Write what happens next Invention type bac

Write what happens next after the end of the following document.

Joyce Carol Oates, Big Mouth and Ugly Girl, 2002

The taller of the two men, who wore dark-rimmed glasses with green-tinted lenses, said, “You're Matthew Donaghy?”
Matt was so surprised, he heard himself stammer, “Y-Yes. I'm – Matt.”
The classroom had gone deathly silent. Everyone was staring at Matt and the two strangers. It was like a moment on TV, but there were no cameras. The men in their dark suits exuded an authority that made rumpled, familiar Mr Weinberg in his corduroy jacket and slacks look ineffectual.
“Is something w-wrong? What do you want with – me?”
Matt's mind flooded: something had happened at home to his mother, or his brother, Alex... his father was away on business; had something happened to him? A plane crash…
The men were standing on either side of the desk, looming over him. Unnaturally close for strangers. The man with the glasses and a small fixed smile introduced himself and his companion to Matt as detectives with the Rocky River Police Department and asked Matt to step outside into the corridor. “We'll only need a few minutes.”
In his confusion Matt looked to Mr Weinberg for permission – as if the high school teacher's authority could exceed the authority of the police.
Mr Weinberg nodded brusquely, excusing Matt. He too appeared confused, unnerved.
Matt untangled his legs from beneath his desk. He was a tall, lanky, whippet-lean boy who blushed easily. With so many eyes on him, he felt that his skin was burning, breaking into a fierce flamelike acne. He heard himself stammer, “Should I – take my things?” He meant his black canvas backpack, which he'd dropped on to the floor beside his desk, the numerous messy pages of his play script, and his laptop computer.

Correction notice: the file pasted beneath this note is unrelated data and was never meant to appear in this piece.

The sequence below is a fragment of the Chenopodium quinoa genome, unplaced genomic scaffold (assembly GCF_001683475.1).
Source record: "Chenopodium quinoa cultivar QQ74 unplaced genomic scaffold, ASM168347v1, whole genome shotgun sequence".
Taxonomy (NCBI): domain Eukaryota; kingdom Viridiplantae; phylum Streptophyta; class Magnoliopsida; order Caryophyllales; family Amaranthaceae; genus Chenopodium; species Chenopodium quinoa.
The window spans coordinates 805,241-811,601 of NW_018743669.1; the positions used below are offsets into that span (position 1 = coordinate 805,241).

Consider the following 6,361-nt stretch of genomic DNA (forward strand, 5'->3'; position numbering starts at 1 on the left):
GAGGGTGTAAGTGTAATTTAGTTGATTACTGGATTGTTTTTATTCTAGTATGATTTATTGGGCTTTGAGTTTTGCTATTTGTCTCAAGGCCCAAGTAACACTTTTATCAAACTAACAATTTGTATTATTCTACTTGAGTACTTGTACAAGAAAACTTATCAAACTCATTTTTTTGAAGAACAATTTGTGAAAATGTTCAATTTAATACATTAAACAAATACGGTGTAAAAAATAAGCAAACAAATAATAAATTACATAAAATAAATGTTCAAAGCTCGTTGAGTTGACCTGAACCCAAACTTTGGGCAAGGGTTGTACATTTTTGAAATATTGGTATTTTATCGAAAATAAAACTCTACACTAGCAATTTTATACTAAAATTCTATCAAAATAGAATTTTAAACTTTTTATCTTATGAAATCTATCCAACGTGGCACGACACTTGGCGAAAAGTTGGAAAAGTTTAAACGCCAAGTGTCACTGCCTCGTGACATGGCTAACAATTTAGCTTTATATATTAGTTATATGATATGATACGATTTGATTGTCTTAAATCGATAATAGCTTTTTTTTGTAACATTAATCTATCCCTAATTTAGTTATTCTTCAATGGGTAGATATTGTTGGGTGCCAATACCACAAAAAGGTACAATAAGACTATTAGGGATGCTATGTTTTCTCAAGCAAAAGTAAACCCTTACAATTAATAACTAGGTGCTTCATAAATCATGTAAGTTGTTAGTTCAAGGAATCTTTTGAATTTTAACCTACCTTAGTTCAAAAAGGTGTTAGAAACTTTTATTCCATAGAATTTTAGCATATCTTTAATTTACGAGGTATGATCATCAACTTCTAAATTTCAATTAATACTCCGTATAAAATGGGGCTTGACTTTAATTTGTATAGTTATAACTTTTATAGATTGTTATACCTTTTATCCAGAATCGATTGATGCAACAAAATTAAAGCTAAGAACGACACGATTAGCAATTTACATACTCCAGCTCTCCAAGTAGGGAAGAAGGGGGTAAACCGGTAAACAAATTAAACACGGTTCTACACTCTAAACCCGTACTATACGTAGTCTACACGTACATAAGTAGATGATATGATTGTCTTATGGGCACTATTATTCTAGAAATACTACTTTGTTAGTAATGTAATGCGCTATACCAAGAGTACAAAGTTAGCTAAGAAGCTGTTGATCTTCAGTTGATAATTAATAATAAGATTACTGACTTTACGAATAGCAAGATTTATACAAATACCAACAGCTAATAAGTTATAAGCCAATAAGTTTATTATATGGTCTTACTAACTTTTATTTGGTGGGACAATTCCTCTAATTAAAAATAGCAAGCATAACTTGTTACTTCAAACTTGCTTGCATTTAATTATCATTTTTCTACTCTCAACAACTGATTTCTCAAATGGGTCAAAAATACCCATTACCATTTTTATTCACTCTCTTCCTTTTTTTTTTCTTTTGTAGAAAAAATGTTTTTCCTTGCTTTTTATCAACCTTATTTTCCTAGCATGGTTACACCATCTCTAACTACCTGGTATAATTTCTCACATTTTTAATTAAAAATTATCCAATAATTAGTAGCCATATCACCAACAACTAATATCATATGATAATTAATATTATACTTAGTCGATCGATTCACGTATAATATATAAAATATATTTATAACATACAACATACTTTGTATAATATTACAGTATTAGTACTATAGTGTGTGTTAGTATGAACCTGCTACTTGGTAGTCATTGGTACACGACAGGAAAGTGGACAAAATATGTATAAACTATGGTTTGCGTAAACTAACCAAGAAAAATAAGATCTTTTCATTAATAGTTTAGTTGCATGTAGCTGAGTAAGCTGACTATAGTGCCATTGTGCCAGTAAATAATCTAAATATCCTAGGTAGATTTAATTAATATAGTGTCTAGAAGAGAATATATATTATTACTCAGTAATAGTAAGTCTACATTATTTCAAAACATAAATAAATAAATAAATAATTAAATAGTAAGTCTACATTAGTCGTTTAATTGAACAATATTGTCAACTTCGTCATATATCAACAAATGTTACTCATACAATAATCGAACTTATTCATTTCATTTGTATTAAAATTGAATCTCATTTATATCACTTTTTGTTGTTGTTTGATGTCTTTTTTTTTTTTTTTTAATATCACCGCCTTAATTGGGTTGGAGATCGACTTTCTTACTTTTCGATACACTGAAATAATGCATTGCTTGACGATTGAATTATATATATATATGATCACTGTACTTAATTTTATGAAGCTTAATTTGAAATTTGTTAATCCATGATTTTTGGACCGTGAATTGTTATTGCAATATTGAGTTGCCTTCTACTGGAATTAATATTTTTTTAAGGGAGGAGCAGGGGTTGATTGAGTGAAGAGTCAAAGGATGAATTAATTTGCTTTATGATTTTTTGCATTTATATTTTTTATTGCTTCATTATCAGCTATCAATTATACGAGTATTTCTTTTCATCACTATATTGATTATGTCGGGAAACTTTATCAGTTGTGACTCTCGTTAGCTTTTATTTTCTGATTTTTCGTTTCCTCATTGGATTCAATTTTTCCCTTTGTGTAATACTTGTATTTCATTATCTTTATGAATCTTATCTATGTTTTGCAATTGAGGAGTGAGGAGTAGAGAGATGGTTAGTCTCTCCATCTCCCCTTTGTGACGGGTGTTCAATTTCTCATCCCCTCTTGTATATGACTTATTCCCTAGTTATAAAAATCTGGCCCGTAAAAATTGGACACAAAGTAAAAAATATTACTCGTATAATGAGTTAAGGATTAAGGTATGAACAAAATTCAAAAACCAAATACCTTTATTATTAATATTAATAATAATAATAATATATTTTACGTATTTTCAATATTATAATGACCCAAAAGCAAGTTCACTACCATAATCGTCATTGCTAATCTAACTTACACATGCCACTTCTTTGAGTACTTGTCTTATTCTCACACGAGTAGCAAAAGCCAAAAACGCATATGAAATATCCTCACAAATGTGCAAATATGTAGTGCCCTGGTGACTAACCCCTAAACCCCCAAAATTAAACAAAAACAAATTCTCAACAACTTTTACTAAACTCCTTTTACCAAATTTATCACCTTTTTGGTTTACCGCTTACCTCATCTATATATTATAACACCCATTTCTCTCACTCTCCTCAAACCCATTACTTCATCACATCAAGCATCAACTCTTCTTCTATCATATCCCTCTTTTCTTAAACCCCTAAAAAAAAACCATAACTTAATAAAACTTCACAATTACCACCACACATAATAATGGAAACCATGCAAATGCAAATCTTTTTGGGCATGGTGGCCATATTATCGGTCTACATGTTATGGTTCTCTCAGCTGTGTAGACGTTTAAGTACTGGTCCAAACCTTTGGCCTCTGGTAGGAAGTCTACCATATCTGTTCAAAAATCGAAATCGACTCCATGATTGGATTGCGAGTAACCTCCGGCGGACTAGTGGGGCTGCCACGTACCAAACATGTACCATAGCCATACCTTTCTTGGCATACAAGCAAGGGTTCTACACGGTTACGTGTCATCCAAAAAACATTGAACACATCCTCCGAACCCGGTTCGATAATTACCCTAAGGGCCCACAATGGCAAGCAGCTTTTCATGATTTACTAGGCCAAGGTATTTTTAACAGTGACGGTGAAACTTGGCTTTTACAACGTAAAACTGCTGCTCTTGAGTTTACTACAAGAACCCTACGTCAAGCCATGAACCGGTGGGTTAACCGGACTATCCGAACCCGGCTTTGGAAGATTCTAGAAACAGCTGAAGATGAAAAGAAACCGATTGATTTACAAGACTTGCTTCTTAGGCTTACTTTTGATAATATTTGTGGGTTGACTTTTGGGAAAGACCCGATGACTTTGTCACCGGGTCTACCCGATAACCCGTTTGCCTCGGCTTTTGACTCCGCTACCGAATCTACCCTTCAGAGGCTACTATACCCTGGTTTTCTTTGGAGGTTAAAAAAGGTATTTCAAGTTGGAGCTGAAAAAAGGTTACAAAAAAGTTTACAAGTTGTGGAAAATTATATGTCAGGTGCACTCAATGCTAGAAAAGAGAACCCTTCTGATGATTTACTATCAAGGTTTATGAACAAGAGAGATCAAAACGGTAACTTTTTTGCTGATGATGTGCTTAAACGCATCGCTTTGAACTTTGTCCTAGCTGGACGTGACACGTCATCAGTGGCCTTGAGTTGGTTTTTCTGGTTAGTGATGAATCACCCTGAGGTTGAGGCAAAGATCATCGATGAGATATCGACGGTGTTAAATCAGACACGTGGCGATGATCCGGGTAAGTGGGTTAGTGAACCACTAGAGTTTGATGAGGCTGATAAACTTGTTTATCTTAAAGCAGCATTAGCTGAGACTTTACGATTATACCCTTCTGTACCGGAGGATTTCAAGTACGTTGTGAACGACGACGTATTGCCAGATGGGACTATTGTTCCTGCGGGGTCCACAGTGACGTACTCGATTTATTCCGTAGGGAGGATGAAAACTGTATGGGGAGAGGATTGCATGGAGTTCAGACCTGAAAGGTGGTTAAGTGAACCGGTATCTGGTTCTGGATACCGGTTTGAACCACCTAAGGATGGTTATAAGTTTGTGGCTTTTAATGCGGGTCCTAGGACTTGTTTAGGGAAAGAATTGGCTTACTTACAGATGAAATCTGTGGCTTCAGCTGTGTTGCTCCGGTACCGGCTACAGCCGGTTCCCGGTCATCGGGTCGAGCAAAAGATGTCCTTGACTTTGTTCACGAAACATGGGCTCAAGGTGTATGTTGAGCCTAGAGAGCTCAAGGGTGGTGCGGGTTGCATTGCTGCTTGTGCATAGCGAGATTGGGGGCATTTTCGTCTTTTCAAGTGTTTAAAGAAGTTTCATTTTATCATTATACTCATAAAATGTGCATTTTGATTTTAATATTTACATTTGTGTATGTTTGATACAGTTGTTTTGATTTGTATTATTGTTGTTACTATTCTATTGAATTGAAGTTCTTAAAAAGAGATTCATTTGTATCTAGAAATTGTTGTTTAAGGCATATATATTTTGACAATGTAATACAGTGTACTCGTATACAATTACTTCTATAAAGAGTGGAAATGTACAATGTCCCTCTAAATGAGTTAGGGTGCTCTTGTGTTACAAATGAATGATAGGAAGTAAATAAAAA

Meaning too – Will I be coming back? The detectives didn't trouble to answer Matt, and didn't wait for him to pick up the backpack; one of them took charge of it, and the other carried Matt's laptop. Matt didn't follow them from the room; they walked close beside him, not touching him but definitely giving the impression of escorting him out of study hall. Matt moved like a person in a dream. He caught a glimpse of his friends' shocked faces, especially Stacey's. Stacey Flynn. She was a popular girl, very pretty, but a serious student; the nearest Matt Donaghy had to a girlfriend, though mostly they were “just friends”, linked by an interest in Drama Club. Matt felt a stab of shame that Stacey should be witnessing this.... Afterwards he would recall how matter-of-fact and practised the detectives obviously were, removing the object of their investigation from a public place.
What a long distance it seemed, walking from the rear of the classroom to the front, and to the door, as everyone stared. There was a roaring in Matt's ears. Maybe his house had caught on fire? No, a plane crash... Where was Dad, in Atlanta? Dallas? When was he coming home? Today, tomorrow? But was it likely that police would come to school to inform a student of such private news?
It was bad news, obviously.
“Through here, son. Right this way.”
In the corridor outside the classroom, Matt stared at the detectives, who were both big men, taller than Matt and many pounds heavier. He swallowed hard; he was beginning now to feel the effect of a purely physical anxiety.
Matt heard his hoarse, frightened voice. “What – is it?”
The detective with the glasses regarded Matt now with a look of forced patience. “Son, you know why we're here.”